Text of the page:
COVID-19 Making Education In Majesty Gardens Difficult

For some families in Majesty Gardens, education is the way out of poverty. But the stress caused by the coronavirus is affecting their ability to provide for their families and that includes ensuring that their children are ready for school.

With almost two weeks into the academic school year, some of these parents are grappling with the impact of the coronavirus and education.

They are faced with a double whammy of equipping their children with the tools to learn, supervising them at home and maintaining the household while overcoming harsh social issues daily.

Without a smart device, parents say they feel hopeless. For Dionna Henclewood, her children are on the PATH Programme. This means they are eligible to receive a device but she doesn’t know when that will happen.

 For now, she explains the hard task of choosing between which one of her children gets to use her phone. 

“Weh mi have to do is hinder my two other little daughter from doing them work, the one weh a do PEP [Primary Exit Profile] and the one in a Infant [school] and mek the one weh deh a Ardenne [High School] weh a do CXC get the phone,” she said.

She adds that, ” the Government should never start school without the tools dem reach the school. No man can not do a work without getting tools.”

Socio-economic issues in the Community

The Majesty Gardens parenting group says the community faces deeply rooted socio-economic challenges.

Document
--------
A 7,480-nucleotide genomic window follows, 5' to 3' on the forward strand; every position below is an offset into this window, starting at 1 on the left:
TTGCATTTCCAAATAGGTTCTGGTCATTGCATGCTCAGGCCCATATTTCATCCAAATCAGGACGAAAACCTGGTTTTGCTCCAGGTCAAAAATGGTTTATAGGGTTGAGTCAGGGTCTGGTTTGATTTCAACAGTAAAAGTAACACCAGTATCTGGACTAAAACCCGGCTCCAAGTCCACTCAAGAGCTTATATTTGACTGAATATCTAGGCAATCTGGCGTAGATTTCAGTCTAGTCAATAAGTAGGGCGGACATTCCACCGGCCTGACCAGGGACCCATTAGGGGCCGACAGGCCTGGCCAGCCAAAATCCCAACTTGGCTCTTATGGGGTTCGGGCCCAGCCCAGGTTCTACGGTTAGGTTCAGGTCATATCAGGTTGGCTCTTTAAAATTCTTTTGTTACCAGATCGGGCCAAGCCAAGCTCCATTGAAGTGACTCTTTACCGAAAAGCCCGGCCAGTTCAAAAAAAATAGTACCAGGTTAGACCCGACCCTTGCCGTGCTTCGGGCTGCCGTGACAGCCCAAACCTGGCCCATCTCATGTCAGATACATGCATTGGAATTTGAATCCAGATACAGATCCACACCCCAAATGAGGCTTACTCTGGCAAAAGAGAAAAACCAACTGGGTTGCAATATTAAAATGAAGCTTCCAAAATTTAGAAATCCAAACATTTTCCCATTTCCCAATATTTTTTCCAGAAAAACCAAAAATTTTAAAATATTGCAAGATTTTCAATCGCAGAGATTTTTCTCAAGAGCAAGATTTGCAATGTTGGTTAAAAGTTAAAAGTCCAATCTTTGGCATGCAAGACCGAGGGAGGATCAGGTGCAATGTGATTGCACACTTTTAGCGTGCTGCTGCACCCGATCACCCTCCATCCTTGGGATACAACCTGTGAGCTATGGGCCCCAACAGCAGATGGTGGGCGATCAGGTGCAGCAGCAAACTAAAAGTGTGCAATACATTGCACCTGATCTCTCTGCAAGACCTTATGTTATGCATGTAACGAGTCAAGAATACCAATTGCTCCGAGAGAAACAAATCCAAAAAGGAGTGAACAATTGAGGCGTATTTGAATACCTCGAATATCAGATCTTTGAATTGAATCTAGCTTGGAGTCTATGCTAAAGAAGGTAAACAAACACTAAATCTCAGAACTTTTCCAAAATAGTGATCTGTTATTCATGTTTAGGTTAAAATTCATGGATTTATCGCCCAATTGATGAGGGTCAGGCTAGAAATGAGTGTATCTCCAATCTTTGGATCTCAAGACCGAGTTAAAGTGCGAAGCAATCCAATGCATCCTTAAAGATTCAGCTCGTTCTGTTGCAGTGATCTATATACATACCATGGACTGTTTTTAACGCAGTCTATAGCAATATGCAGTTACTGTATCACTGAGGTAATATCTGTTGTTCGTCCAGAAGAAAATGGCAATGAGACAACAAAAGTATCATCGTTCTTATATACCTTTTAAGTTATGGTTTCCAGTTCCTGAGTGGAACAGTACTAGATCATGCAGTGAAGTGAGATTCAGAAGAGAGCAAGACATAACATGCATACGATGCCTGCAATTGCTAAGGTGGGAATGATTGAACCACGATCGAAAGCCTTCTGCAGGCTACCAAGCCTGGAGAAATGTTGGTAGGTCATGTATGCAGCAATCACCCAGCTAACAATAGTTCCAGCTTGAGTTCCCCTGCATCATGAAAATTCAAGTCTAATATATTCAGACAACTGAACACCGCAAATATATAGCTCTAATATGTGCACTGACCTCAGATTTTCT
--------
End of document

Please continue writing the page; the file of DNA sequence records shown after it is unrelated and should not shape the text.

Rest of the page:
On a usual school day, the group explains that this area would be swarmed with children doing school work.

For only $150 a week,  Lionel Francis of the Community Development Committee says students can access the internet, but he explains that the system isn’t strong enough.

“I do computer repairs so I’ve been in dialogue with the school here and with other entities in the community, to see how best we could set up some infrastructure in here to help the kids,” Francis says.

The Majesty Gardens Infant School also uses the WIFI system. However, due to limited online participation from students and parents, the school resorts to printing booklets for the students. And parents who do not have internet access visit the school twice weekly to have their children’s booklet graded.

Principal Marsha Valentine Taylor says a lot of the parents are unemployed.

She adds that, ‘we’re in an inner city community where we have a lot of social issues. A lot of the parents are not able to assist the students at home either; and we all know that when we have social issues we don’t have space in the home and when there is multiple children, it’s the same thing.”

CVM LIVE‘s Jamaila Maitland reports: